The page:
March 15, 1945 - December 31, 2020
Known to his classmates and fellow Tigers as "Turk," Mike passed away at the hospital in Reno, NV due to complications from pneumonia. He leaves behind his wife Ellen. His online obituary at https://www.legacy.com/obituaries/rgj/obituary.aspx?n=mike-henrikson&pid=197503807 is copied below. The family had a small private ceremony but it was videotaped and is available on You Tube at https://youtu.be/rQT7lpFDuoE. His fellow FTL classmate, Barney Szymaniak gives a wonderful tribute to his good friend over all these years.
Sacramento - Mike Henrikson, 75, passed away from pneumonia on December 31, 2020, in Sacramento. He was born March 15, 1945, in Spirit Lake, Iowa. Early on, the family moved to Peoria, Illinois where Mike finished his schooling at Bradley University.
Mike enlisted in the Navy while at Bradley. After graduation, he trained and became a Naval Aviator in 1966 who flew in Vietnam. After active duty, Mike joined Flying Tigers in 1971. He continued as a captain when Tigers was acquired by FedEx. Someone once asked him what he did before he became a pilot. He answered, "I was a child."
The night Mike met Ellen in 1973 in Palo Alto, CA, he gave her three choices to guess his occupation: gynecologist, ballet instructor, or pilot. She answered, "No, tell me what you really do." On their first date, he took her to the Officers' Club in Alameda. So he WAS a pilot. They married in 1975 in San Leandro. Their first home was in Danville where they had four children. Next, they moved to a farm in Galt. After trying out different animals to raise on the farm, pigs became the first choice. When asked about life as a pig farmer, he would sharply reply, "I'm not raising pigs, I'm raising kids."
Flying was his first love and a close second was his relationship with all the pilots and crews he met over the years. Mike always looked forward to the annual Tiger reunions. And after moving to Reno in 2012, these relationships continued to grow. Weekly luncheons with the Mondongueros, Tuesday spaghetti lunches wearing his brightest red shirt to cover the inevitable spills, monthly dinners with the Quiet Birdmen, and the-oh-so-many phone conversations with friends around the U.S to keep up with what's happening. Mike was a proficient storyteller, a joke enthusiast, and known for his worldly insights. He could and would converse with anyone about anything.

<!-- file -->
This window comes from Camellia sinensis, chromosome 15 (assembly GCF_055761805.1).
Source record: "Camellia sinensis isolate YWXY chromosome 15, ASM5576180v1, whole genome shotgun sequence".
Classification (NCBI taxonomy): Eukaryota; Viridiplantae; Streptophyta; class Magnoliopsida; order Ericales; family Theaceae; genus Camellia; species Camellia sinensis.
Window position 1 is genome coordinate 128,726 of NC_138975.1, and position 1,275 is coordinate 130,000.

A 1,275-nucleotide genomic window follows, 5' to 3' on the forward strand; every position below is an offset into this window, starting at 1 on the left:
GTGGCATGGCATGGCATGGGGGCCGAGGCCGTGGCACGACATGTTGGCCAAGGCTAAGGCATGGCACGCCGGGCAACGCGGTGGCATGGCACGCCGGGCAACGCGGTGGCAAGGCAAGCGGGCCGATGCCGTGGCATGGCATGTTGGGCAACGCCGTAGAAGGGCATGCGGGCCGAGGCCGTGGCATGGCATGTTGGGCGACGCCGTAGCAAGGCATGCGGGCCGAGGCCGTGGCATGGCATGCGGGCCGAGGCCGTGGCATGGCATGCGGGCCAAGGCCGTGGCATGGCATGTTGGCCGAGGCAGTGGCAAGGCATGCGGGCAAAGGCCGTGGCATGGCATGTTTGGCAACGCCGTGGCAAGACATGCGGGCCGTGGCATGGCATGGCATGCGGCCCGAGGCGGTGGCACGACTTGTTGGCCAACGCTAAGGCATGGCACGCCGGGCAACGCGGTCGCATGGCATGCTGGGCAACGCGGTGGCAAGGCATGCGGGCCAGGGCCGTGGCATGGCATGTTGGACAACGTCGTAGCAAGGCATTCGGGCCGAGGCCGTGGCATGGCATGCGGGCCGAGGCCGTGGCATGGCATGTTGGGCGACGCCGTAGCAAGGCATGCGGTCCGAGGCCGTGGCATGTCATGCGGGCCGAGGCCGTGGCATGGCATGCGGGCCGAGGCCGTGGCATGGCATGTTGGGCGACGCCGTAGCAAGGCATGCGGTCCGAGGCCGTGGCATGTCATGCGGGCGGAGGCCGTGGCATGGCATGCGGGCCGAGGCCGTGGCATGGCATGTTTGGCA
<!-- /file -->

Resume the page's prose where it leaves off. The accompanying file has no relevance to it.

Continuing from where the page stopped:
Surviving Mike are his wife, Ellen, sons Kevin(Ann), Kurt(Crystal), John(Ieva), daughter Kate, and four grandchildren Brooke, Ethan, Alex, and Lizzy. Services at Sacramento Valley National Cemetery will be private. There will be a memorial celebration later in the spring to share "Turk" stories.
The family would especially like to thank the doctors, nurses and staff at the Reno VA hospital. Mike was encouraged and inspired by everyone he met there.
Instead of flowers, the family requests donations in honor of Mike be made to the Navy-Marine Corps Relief Society (nmcrs.org) in Arlington, VA.
The following comes from fellow FTL pilot, Barbara Ganzkow:
I would like folks to know that Mike was very kind to me when we were paired up to go through 747 training. He liked to pass himself off as a simple pig farmer from God know's where. That much is true but Mike was smart, kind, and a very good pilot. Mike always looked disheveled. He didn't give a rat's ass and that's one of the reasons why I liked him! The Turk! Good guy. Barb Ganzkow
From Capt. Ernie Belanger (2/2/2021)
When I saw in the newsletter that Turk had died, I cried like a little boy. He was not only a Tiger icon he was a best friend. I flew with Turk many times. Flying with him was always a pleasure. One of the stories he told me was about the time he was flying his jet fighter over the skies of Viet Nam. He said he was a little bit overweight at the time. When he was copying a clearance he would drop his pencil and have a hard time finding and picking it up because of the limited space. So he would roll his airplane upside down and pick up his pencils off the canopy and put them back in his sleeve pocket. Then he would roll his airplane back over and go on chasing Migs. This is just one of many stories I could tell about him. I'm sure that other Tigers have many more. Like Barbara Ganzkow said and I couldn't have said it better "He just didn't give a rat's ass". Godspeed my friend. Have a safe trip. Maybe we'll fly together again someday. Until then we will all miss you terribly. Ernie
Anyone else wishing to contribute to this page with archived pictures or testimonials about Mike is encouraged to contact us at firstname.lastname@example.orgBack To Memorials